Create an interactive prototype that adapts a winning design concept from the Red Dot Awards for the Apple Watch platform using Quartz Composer.
A combination time and weather app that visualizes three states through various interactions:
As a team, the three of us chose this piece because we appreciated how it used technology to reflect something natural – how the hands of the clock moved from east to west, and how it mirrored the metaphoric colors of the hours of the day. We wanted to take inspiration from this clock, but adapt it for 24-hour use and allow for user manipulating. Configuring the Apple watch with the iPhone, the watch could be used to show the time through visualizations, and the iPhone app could provide more information about the time of sunrise and sunset, astronomy and constellations, and even Greek mythology.
Initially, we transcribed this concept through completely different orientations, all taking the medium and the message into the account. Personally, I wanted to apply the style of the beautiful animations Apple had been using with it's blooming flowers. My teammates, both travelers and living with me in Portugal at the time, wanted to show what time it was in different cities, so you could know when to call. One of them wanted to reinforce that with icons from the various locations, though we quickly ran into problems with the number of iconic buildings and landscapes (and the large number of cities/towns you could input). Another one wanted to focus on integrating it with the Apple Watch's other apps and functionality, using those as constraints. She visualized some actions as shortcuts, or used text to indicate an alarm or time of sunrise/sunset.
While we agreed on having the colors change over the course of the day, to denote time passing, we came up with different ideas as to how. Exploring my original metaphor of space and time, I looked at some different avenues, including orbiting skies to indicate day and and stars to signify night, with distinct animations to explain transitions (e.g. exploding supernovas); using the color of the sky at that time of the day to supply the background and denote the changing light as the day progresses; animating the watch hands with fire, stars, and light to show the chance of the hour.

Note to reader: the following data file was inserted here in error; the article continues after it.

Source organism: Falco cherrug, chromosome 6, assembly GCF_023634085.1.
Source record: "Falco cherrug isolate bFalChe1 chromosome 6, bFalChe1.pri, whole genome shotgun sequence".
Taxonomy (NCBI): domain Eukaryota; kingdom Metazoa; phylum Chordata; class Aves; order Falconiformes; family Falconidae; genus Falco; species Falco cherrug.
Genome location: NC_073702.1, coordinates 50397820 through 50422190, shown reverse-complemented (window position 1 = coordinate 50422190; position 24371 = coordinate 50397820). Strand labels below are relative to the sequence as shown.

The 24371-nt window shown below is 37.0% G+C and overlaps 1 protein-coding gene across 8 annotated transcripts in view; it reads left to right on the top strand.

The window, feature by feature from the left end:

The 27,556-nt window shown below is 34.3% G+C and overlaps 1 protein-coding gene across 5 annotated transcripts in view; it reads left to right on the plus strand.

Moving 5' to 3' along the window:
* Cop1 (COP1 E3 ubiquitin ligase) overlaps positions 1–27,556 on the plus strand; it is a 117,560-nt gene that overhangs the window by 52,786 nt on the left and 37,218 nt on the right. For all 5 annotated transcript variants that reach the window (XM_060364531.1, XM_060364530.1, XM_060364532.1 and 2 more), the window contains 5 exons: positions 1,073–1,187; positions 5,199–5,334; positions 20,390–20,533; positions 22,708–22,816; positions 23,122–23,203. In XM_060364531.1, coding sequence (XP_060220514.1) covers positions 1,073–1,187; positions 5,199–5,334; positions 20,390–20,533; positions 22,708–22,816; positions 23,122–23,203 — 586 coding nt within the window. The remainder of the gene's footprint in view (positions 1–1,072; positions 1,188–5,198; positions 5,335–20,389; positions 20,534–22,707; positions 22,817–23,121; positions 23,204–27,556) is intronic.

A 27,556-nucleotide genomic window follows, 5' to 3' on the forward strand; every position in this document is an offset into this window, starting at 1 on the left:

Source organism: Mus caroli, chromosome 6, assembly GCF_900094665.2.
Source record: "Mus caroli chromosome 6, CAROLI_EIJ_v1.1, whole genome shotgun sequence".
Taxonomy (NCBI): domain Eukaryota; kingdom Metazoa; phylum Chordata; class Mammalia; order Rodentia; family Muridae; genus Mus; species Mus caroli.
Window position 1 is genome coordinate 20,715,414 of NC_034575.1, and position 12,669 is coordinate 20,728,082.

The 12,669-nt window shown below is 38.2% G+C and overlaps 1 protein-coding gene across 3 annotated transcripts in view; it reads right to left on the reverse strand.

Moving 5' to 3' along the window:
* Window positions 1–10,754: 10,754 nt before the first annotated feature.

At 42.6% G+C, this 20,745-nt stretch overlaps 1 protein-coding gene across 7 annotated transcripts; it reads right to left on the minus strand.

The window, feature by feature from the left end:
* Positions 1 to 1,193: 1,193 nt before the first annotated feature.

Ultimately, we decided it'd be best to aim for an abstracted version of the 24 hours of the day, with the main goal of showing people the number of remaining hours of daylight, to encourage a fuller, more active use of daylight hours. We iterated with moving dots, lines, and segments to indicate where on the scale of daylight the user currently was. A brighter, sunnier-colored top half of the circle represented daytime, whereas a darker, evening-colored sky pointed out nighttime.
Additionally, we had to settle on what our principal interactions would be. When you take a moment to check the time, what else might you be looking for? For one, if you it's an appropriate time to catch up with someone in a different time zone. For two, what the weather may be like, in case you are planning on stepping outside. With the apple watch on the wrist, we didn't want to force any unnatural gestures. With the first example, turning your wrist over, as if you were turning over a snow globe, would allow you to cycle through time zones, and return to yours, easily. With the second, shaking your wrist would trigger a weather-related animation, giving you a quick idea of what the outdoor conditions were like. Blinking rays mean sunny; falling drops means rain; and drifting clouds means cloudy.
Working with a team necessitates respect and tolerance for others' ideas, and done right, means that you have more inspiration to work with. Stimulating the growth of each others' ideas is important to keep creativity and engagement high. In the end, individual sacrifices are made for the best vision possible.
We built the wireframes in Adobe Illustrator before creating the animations of moving time and the weather in Quartz Composer. The next step was to simulate them using Origami, which was unfortunately uncooperative.
For Interaction Design Studio 2015, with the collaboration of my teammates, Nalena Santiago and Danita Delce